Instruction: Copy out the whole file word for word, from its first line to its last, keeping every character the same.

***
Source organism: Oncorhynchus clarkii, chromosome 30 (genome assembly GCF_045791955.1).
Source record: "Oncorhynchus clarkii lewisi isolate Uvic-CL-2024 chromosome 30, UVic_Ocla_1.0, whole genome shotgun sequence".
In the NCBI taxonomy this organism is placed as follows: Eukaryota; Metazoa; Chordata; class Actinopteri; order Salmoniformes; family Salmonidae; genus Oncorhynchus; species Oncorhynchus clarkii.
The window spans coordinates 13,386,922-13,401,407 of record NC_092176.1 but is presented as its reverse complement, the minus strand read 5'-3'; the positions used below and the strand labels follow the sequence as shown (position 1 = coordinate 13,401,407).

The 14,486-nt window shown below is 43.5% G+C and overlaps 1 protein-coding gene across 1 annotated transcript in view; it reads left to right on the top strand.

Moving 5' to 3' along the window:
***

Source organism: Oncorhynchus clarkii, chromosome 30 (genome assembly GCF_045791955.1).
Source record: "Oncorhynchus clarkii lewisi isolate Uvic-CL-2024 chromosome 30, UVic_Ocla_1.0, whole genome shotgun sequence".
In the NCBI taxonomy this organism is placed as follows: Eukaryota; Metazoa; Chordata; class Actinopteri; order Salmoniformes; family Salmonidae; genus Oncorhynchus; species Oncorhynchus clarkii.
The window spans coordinates 13,386,922-13,401,407 of record NC_092176.1 but is presented as its reverse complement, the minus strand read 5'-3'; the positions used below and the strand labels follow the sequence as shown (position 1 = coordinate 13,401,407).

The 14,486-nt window shown below is 43.5% G+C and overlaps 1 protein-coding gene across 1 annotated transcript in view; it reads left to right on the top strand.

Moving 5' to 3' along the window: